• Lead by example

The best predictor of a child’s eating behaviour is the eating patterns of the parents. When children see that fruits and vegetables are at the forefront of your meals, they are much more likely to recognise the importance of them and follow in Mum and Dad’s footsteps.

  • Make food fun

Kids love to play games and get imaginative, so use this when it comes to dinner time. An example would be if your son hates the idea of eating broccoli, tempt him by threatening the chase of a T-Rex. The only way he can outrun the ferocious beast is to eat his broccoli, which will give him speed. Alternatively, inform him that in order to become the tallest brontosaurus, he must first eat 3 trees.

The aim is to relate healthy food to the fun things your child already loves. Another idea is to play ‘lucky veggies’. Bring a single die to the table and starting with the youngest player, roll the die to see how many veggies they have to eat. Pass the die to the next player and continue. Whoever eats all their veggies first, wins!

  • Keep dinner time positive

Fighting, forcing foods, and punishments all make for a negative dinner experience, which instead of fixing bad eating habits can increase picky tendencies. Some idea which could be helpful, is to try setting a rule that your child has to always at least try, where one bite is required and if no more is eaten on that occasion, then that’s okay.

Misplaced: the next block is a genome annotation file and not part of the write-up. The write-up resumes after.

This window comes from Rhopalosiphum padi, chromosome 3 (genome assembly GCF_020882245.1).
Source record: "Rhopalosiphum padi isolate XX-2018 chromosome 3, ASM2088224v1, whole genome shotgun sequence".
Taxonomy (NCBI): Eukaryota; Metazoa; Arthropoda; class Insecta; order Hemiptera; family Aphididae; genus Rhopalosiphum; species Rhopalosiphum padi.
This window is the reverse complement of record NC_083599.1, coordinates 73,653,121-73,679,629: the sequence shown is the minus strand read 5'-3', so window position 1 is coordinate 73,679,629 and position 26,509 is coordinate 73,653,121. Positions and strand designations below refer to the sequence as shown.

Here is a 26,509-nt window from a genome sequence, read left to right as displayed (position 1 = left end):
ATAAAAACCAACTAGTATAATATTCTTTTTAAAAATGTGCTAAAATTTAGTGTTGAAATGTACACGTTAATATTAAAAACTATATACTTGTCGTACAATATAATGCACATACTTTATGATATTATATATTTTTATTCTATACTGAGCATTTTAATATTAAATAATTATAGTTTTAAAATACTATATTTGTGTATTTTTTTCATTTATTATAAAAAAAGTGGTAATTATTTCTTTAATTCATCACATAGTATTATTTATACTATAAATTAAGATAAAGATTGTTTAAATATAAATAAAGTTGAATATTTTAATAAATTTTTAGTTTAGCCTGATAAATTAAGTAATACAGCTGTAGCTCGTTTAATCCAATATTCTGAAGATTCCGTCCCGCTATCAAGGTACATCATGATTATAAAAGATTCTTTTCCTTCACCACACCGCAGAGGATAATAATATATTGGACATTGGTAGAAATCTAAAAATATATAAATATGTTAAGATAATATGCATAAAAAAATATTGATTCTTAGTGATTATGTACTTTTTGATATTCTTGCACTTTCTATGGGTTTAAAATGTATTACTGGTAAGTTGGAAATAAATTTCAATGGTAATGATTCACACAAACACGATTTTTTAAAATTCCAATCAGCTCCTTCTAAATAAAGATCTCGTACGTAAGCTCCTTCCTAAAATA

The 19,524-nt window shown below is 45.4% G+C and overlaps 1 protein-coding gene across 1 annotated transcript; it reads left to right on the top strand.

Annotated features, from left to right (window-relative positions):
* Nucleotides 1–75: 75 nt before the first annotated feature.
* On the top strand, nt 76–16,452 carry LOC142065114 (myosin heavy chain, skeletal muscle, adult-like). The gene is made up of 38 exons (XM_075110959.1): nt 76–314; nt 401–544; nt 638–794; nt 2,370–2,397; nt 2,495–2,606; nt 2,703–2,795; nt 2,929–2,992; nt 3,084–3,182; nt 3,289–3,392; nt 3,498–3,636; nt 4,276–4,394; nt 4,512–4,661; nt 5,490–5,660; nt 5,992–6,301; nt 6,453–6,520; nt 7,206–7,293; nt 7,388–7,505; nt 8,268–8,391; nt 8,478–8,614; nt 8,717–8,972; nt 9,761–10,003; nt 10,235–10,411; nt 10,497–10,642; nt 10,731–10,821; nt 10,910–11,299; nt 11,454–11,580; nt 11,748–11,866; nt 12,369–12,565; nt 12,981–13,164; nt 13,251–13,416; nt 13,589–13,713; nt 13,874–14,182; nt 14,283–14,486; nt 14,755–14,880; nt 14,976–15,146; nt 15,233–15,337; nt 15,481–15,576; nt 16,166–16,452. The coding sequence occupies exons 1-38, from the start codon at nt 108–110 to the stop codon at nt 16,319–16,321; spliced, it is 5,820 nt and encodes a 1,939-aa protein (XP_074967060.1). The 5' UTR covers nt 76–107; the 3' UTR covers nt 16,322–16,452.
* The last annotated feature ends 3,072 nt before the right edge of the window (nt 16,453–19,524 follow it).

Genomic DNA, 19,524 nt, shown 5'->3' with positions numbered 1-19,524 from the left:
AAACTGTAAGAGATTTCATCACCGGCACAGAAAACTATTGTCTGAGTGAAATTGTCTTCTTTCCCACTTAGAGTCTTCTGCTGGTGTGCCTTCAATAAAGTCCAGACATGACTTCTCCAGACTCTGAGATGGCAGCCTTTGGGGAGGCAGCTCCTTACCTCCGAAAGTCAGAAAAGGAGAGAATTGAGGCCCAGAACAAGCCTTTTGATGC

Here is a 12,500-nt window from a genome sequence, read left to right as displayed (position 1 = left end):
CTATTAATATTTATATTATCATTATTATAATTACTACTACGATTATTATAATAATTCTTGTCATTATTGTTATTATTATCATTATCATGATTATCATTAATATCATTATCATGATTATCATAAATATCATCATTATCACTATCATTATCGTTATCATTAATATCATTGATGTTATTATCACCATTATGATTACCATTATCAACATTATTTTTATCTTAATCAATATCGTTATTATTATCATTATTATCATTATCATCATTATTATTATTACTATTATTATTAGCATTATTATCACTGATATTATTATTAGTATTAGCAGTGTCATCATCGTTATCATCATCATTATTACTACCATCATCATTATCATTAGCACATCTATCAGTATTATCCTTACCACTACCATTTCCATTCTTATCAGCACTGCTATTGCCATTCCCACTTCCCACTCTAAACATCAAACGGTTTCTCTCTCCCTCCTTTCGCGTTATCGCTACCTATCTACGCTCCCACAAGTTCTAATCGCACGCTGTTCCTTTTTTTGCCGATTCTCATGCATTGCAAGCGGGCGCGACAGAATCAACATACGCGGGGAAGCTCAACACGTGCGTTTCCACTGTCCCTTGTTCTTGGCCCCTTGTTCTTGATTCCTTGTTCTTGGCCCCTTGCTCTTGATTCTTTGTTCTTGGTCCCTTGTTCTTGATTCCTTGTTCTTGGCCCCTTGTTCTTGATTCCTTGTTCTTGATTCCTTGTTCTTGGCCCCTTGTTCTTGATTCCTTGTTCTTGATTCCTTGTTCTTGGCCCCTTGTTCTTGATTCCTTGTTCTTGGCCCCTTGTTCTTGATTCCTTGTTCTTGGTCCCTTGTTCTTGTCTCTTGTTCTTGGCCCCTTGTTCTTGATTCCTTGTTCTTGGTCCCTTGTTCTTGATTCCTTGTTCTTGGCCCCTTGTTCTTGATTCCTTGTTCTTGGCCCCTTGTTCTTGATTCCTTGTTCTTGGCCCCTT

• Offer rewards

Rewarding a child for taking a bite of food they ‘don’t like’ offers an immediate positive effect of eating healthy. You can try offer stickers, an extra book at bedtime or a tick on a reward chart, but refrain from offering dessert as a reward.

  • Flavour pair

Don’t let your food limitations limit the combinations you give your children. Interesting and unique combinations can sometimes be appealing to kids, and there’s nothing wrong with pairing vegetables with other different flavours. Carrot sticks can be dipped in cream cheese and hummus, or a plate of vegetables can be topped with melted cheese. Get your kids involved and try asking them for combo suggestions they might enjoy.

How do you get your kids to eat their veggies?

About the author

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If you are able, breastfeeding is best, as it provides the ideal nutrition for babies and has other important health benefits too. Health Professionals are well placed to provide appropriate feeding advice and support. A healthy diet during pregnancy and whilst breastfeeding is important.

Introducing infant formula either partially or exclusively, may reduce the supply of breast milk. Once reduced, it is difficult to re-establish. Social and financial implications, such as preparation requirements and cost of formula until 12 months, should be considered. When using infant formula, always follow the instructions for use carefully, unnecessary or improper use may make your baby unwell.